An anticipated price jump of about 50 per cent for energy bills across the country, likely from April onwards, can lead to a national emergency for millions of older people, a charity warned this morning.
Age UK has urged ministers to take immediate and decisive action on energy bills to “mitigate the potentially devastating impact of the escalating crisis”.
In a letter this week to Business Secretary Kwasi Kwarteng and Work and Pensions Secretary Therese Coffey, the charity wrote: “We know that many older people on low incomes already feel under so much financial pressure that they are rationing their energy use, and this is causing us real concern.
“For example, we have heard from older people who are too worried to use their oven and are living off soup and sandwiches instead, showering only every two days rather than daily, and constantly watching their smart meter and turning their heating off once their daily spending exceeds the meagre limit they have set.
“Now that winter is well and truly upon us, it is all the more important that older people on low incomes have the confidence to keep their heating switched on so they can stay adequately warm over the next few months and protect their health.
“This means that the Government must reassure them that, if they do so, they will not face an energy bill in the spring that will be beyond their means to pay.”
The Government’s price cap, which limits the amounts that suppliers can charge, is currently at an already record-beating £1,277. But analysts at Investec think this could go up to £1,995 on April 1.
The rises are due to a major spike in global gas prices, which have been pushed up by high demand around the world.
Age UK said rising inflation was already eating into the pensions of swathes of older people, but warned that the unprecedented hike in wholesale energy prices would be unmanageable for those living on low fixed incomes.
Older people are typically at home more than younger age groups and feel the cold to a greater extent, meaning predictions of a £600 bill increase is likely to be a significant underestimation for many.
The charity said cutting the five percent VAT from all households’ energy bills from April until at least the end of 2022 and providing additional payments of up to £500 to those on the lowest incomes could encourage vulnerable older people to keep their heating on this winter.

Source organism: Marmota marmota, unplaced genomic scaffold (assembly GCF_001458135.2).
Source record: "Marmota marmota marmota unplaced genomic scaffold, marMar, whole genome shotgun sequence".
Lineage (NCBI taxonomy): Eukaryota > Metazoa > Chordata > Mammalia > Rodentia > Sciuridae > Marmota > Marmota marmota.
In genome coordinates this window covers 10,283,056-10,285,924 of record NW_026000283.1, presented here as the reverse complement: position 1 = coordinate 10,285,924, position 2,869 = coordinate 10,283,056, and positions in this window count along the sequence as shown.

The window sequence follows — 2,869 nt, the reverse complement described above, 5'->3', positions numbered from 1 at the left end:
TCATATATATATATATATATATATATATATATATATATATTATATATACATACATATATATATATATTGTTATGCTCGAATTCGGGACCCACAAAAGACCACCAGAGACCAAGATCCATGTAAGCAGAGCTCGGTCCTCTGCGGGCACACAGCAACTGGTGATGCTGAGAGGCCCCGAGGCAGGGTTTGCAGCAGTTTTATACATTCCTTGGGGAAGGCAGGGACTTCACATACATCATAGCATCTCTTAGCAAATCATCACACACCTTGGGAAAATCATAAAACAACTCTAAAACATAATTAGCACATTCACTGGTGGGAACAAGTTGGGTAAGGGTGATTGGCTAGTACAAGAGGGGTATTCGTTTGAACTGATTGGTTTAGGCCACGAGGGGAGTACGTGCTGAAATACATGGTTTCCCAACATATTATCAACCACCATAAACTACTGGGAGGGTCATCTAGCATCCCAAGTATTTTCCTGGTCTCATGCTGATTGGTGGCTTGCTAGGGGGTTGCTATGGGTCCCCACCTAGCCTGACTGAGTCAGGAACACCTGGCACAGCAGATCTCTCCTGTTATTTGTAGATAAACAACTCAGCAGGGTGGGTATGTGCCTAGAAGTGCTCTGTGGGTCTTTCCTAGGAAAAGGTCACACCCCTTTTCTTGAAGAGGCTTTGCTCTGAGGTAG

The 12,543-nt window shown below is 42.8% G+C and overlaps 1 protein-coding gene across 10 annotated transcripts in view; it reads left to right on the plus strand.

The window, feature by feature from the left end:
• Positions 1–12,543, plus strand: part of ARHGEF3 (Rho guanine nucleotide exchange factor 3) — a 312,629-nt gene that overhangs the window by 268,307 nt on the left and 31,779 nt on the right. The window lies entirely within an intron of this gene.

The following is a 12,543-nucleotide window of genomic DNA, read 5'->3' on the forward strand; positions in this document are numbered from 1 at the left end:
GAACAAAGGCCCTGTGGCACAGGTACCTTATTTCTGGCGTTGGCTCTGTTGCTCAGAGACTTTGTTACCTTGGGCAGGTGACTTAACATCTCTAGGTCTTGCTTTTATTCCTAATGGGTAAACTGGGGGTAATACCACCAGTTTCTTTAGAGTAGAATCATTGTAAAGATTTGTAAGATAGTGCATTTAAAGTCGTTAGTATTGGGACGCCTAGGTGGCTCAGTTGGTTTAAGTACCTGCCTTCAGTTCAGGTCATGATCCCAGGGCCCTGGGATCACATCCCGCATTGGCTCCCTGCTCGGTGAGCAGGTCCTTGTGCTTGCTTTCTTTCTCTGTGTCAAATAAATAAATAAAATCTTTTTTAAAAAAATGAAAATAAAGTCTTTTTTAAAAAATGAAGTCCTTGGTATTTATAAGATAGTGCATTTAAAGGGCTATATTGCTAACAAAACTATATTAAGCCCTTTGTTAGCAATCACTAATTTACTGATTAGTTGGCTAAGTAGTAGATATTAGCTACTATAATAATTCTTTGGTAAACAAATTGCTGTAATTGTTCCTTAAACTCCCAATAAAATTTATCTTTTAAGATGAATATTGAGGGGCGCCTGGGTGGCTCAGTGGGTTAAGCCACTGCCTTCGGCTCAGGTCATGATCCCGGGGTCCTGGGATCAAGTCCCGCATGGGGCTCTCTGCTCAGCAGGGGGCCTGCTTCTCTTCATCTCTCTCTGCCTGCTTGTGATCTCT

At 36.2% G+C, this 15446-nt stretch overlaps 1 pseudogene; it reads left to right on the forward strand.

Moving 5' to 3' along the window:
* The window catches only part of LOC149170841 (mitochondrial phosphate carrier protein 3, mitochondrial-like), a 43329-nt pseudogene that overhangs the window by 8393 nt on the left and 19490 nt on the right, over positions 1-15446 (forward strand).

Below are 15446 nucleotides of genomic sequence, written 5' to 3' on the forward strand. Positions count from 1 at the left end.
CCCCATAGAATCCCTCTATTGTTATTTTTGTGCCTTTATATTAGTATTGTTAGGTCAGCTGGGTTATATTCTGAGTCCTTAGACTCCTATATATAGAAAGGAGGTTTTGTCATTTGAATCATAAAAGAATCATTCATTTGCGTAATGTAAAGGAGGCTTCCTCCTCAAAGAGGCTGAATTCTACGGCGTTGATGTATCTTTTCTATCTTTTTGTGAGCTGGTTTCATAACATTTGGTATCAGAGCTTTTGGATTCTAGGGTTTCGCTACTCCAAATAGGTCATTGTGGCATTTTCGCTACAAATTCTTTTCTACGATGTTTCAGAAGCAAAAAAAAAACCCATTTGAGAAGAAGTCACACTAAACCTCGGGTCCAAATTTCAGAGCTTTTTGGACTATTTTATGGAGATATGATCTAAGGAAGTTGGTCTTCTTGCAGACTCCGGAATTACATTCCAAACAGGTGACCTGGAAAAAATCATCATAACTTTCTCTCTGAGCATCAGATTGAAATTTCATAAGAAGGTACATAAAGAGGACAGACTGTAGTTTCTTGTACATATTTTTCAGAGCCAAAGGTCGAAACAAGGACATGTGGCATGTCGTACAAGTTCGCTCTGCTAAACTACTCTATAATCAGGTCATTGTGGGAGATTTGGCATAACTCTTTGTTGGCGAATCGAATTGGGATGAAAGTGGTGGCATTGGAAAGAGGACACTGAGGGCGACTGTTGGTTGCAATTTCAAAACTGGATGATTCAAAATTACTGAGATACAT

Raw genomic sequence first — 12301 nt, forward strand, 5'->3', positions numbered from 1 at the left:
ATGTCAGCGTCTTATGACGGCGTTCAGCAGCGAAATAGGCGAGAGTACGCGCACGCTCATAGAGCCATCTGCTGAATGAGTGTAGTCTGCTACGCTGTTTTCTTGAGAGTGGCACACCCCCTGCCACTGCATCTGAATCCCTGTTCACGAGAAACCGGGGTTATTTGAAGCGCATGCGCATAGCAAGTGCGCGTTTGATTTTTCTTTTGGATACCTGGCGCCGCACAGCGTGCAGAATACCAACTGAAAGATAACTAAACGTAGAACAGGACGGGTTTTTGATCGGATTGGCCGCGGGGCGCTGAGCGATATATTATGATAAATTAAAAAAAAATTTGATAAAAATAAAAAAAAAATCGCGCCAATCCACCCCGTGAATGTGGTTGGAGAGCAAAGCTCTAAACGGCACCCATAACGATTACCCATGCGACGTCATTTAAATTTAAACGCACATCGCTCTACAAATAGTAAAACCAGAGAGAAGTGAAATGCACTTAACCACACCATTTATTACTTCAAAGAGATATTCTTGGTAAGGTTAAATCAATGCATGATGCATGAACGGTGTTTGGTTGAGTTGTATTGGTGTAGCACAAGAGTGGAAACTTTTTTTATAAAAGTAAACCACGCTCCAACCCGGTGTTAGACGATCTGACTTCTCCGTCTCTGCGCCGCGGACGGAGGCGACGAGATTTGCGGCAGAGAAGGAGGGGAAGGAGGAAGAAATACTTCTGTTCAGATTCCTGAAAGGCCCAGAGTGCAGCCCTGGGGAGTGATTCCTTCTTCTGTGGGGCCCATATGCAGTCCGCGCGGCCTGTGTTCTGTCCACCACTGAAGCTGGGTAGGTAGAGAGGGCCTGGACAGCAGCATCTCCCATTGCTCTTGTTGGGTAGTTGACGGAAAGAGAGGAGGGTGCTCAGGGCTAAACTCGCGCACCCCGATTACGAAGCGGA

Age UK’s director Caroline Abrahams said: “The astronomical hike in energy prices now widely anticipated has already forced many deeply anxious older people on low incomes to turn their heating down below what is comfortable or advisable, with some switching it off altogether for some or all of the day and night.
“Make no mistake, this situation will have a devastating impact on the health of our older population unless the Government intervenes quickly and takes their fears away.”ge UK’s director Caroline Abrahams
“Older people, particularly those living on low fixed incomes, urgently need reassurance from the Government that they can afford to keep warm when low temperatures demand it without going into debt – something most dread and will do anything to avoid.
“Ministers will have to go considerably further than offering token gestures of financial support such as adding £10 per year to the Warm Home Discount Scheme from next year. Energy price rises on the scale we are now seeing are unprecedented and the Government’s response must be equal to the threat they pose to older people living on low and modest incomes.”
Age UK is urging older people to call its free national advice line on 0800 169 65 65 before turning the heating off or down to check they are receiving all the financial support available to them, and to be aware that energy suppliers have a duty to offer support if people are struggling with bills or debt.
A Government spokesman said: “We are taking decisive action to help more than 11.4 million pensioners with the cost of living by providing Winter Fuel Payments of up to £300 per household.
“This is on top of wider support which includes billions of pounds for households via the Energy Price Cap, Warm Home Discount Scheme, Cold Weather Payments, Household Support Fund, and freezes to alcohol and fuel duty.
“Domestic fuels such as gas and electricity are already subject to the reduced rate of five percent of VAT.”